Email didn't pose a great concern, since OfflineIMAP let me batch download my emails from the server, and my local MTA would batch up outbound emails until I reconnected, sending them all to my smart-host mail-server in one go.

However, the second year really cut into social-media usage. Its model simply doesn't accommodate offline use well.

Third year (2023)

Similar to the first year the tools remained largely the same. However this year I did the challenge while on vacation. Cheating? Maybe. But also enforcing since I didn't take any other laptop. This time I took a Dell Mini10 netbook with me. This hand-me-down came to me with 2GB of RAM, but I'd made a few upgrades:

  • replaced the 120MB HDD with a 60GB SSD giving a bit of extra pep
  • replaced the rubbish Broadcom wireless half-height PCI card with an Atheros chipset
  • installed OpenBSD 7.3 in place of Windows Vista

The netbook has no fan, relying on passive cooling instead. This meant that using apm -L kept the system running cool. I could manually apm -H to get the full 1.x GHz but it came with a warm price, discouraging me from doing so.

The tiny 1024×600 screen resolution gave even greater constraints when remoting into $DAYJOB but, that helped me stay in vacation-mode rather than try to sneak in hours. Additionally, X seemed to think the display offered 1024×768 resolution, so everything rendered with a squishing/scaling that ruined friends' pictures. And equally bad, the Poulsbo chipset lacked support in X, so it rendered very slowly using VESA. But I had times where I could watch text render character-by-character, and could type full paragraphs of text before the first couple words appeared on the screen. With better graphics-support, I suspect it would have felt notably snappier.

Future challenges

After returning from that vacation, I purchased a new laptop for travel, and got rid of four of my old junker laptops (my beloved rejoices at fewer laptops on my desk). I still have the Mini10 and a PPC iBook G4 running OpenBSD, so I can participate in future challenges.

Closing out the books in ledger(1)

I put this here mostly because I forget how to do it and have to make multiple starts to get it right.

ledger -f ledger.txt  print \
  -e 2022-1-1 > 2021.txt

ledger -f ledger.txt equity
  -e 2022-1-1 > tempfile.txt

 echo >> tempfile.txt

 ledger -f ledger.txt print \
  -b 2022-1-1 >> tempfile.txt

mv tempfile.txt ledger.txt
Closing out the books for 2021

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Using mail(1)


CONGRATULATIONS! Your OpenBSD install has been successfully completed!

When you login to your new system the first time, please read your mail
using the 'mail' command.
OpenBSD's post-install message

Oh, no! You have a fresh install and the only way to read your welcome message from Theo requires using mail.

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chrooted SFTP

Creating chroot SFTP accounts

For $DAYJOB I had to create user accounts for customers and give them access to SFTP files to/from secured areas of our server. We wanted to use chroot functionality to ensure that no customer could see other customers' data, and prevent them from poking around potentially sensitive areas of the server. After a bit of trial-and-error, I've listed the lessons-learned here in a cook-book fashion so that in case I ever have to do it again, I have the steps documented.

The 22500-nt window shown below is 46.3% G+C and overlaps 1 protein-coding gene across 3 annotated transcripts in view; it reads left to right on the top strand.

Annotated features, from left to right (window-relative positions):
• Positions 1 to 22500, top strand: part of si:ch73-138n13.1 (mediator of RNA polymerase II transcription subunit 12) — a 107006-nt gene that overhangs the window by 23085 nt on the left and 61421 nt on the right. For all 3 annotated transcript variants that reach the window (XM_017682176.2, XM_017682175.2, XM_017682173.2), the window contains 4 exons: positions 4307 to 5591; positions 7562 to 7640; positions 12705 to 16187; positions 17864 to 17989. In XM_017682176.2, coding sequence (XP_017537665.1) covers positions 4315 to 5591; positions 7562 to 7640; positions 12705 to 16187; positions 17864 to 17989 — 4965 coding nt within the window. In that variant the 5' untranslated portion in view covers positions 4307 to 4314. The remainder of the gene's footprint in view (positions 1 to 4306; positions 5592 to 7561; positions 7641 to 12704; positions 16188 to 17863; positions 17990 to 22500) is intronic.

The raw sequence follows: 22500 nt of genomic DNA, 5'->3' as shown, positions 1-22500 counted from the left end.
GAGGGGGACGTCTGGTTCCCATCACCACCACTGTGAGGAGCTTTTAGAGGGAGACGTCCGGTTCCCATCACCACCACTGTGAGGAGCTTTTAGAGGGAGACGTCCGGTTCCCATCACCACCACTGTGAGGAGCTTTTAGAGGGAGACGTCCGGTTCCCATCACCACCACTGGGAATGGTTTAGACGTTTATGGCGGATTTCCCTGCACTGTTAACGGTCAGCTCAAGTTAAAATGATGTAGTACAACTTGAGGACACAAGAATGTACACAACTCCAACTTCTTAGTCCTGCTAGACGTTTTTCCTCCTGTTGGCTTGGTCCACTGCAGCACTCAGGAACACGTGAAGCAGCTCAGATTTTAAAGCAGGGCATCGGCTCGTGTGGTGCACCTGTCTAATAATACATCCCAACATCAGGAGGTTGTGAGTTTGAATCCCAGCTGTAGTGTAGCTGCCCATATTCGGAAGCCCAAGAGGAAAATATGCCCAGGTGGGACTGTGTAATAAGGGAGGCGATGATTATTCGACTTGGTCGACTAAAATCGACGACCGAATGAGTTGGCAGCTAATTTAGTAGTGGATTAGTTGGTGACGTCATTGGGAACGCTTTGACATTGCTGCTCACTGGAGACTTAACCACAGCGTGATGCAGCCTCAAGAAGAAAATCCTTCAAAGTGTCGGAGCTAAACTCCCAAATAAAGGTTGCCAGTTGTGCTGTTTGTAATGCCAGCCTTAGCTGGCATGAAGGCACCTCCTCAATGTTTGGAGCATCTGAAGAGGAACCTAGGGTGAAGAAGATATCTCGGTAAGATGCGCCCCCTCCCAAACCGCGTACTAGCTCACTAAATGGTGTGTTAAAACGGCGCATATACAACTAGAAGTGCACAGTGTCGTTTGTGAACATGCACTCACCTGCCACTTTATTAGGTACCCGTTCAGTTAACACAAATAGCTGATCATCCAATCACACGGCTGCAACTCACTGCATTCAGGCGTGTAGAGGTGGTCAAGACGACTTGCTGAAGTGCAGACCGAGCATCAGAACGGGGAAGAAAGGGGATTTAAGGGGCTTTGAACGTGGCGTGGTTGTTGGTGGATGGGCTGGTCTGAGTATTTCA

This post was spurred to exist thanks to this Reddit post asking about creating an encrypted FTP server on OpenBSD so my reply there became the basis for this post.

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CLI Tricks: Spongebob Sarcasm in awk

Sometimes you want to turn some text into "sarcastic Spongebob" text so this little fragment of awk will make that transformation for you:

#!/usr/bin/awk -f
BEGIN { srand() }
    n = split($0, a, //)
    for (i=1; i<=n; i++) {
        printf("%c", rand() < 0.5 ? toupper(c) : tolower(c))
    print ""

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CLI Tricks: Full justify text with awk

I wanted to do some full-justification of text. So a little awk later, I could set the desired width and pipe to justify it.

#!/usr/bin/awk -f
    if (NF > 1) {
        s = $0
        wc = split(s, a)
        gsub(FS, "", s)
        totalfill = c - length(s)
        fill = totalfill / (wc - 1)
        intfill = int(fill)
        errdelta = fill - intfill
        err = 0.5
        for (i=2; i<=length(a); i++) {
            width = intfill
            err += errdelta
            if (err >= 1) {
                err -= 1
            printf("%*s%s", width, " ", a[i])
    } else print

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CLI Tricks: Freeze dance with cmus

Our daughter wanted to "freeze dance" (music plays, stopping at random intervals, at which the dancing kids freeze in place until the music resumes). So what is a geek dad to do? Load up a playlist of kids' music in cmus, start playing the music, and let the shell randomly freeze and resume the music

while true ; do sleep $(( $RANDOM % 15 + 5)) ; cmus-remote -u ; sleep 4; cmus-remote -u ;  done

This does as sleep for some random interval between 5 and 20 seconds, then does as sleep for 4 seconds before unpausing the music.

You could do something similar with mpd/mpc if you prefer them.

CLI Tricks: reboot/shutdown mollyguard function

Over on Twitter I was having a discussion about creating a mollyguard to protect yourself from accidentally rebooting the wrong machine by requiring you to type the hostname of the machine you wanted to reboot. If you need such, you can add these functions to your ~/.bashrc or ~/.profile to create such a reboot function. Note: The function shown on Twitter had the logic reversed so make sure you get the "=" and "!=" correct. If $1 equals the hostname, you want to proceed with the shutdown; if they are not equal you want a warning.

reboot() { [ "x$1" = "x$(hostname)" ] && sudo /sbin/shutdown -r now || echo "Failed to specify $(hostname)" ; }
halt() { [ "x$1" = "x$(hostname)" ] && sudo /sbin/shutdown -p now || echo "Failed to specify $(hostname)" ; }

If you run on OpenBSD you can specify doas instead of sudo.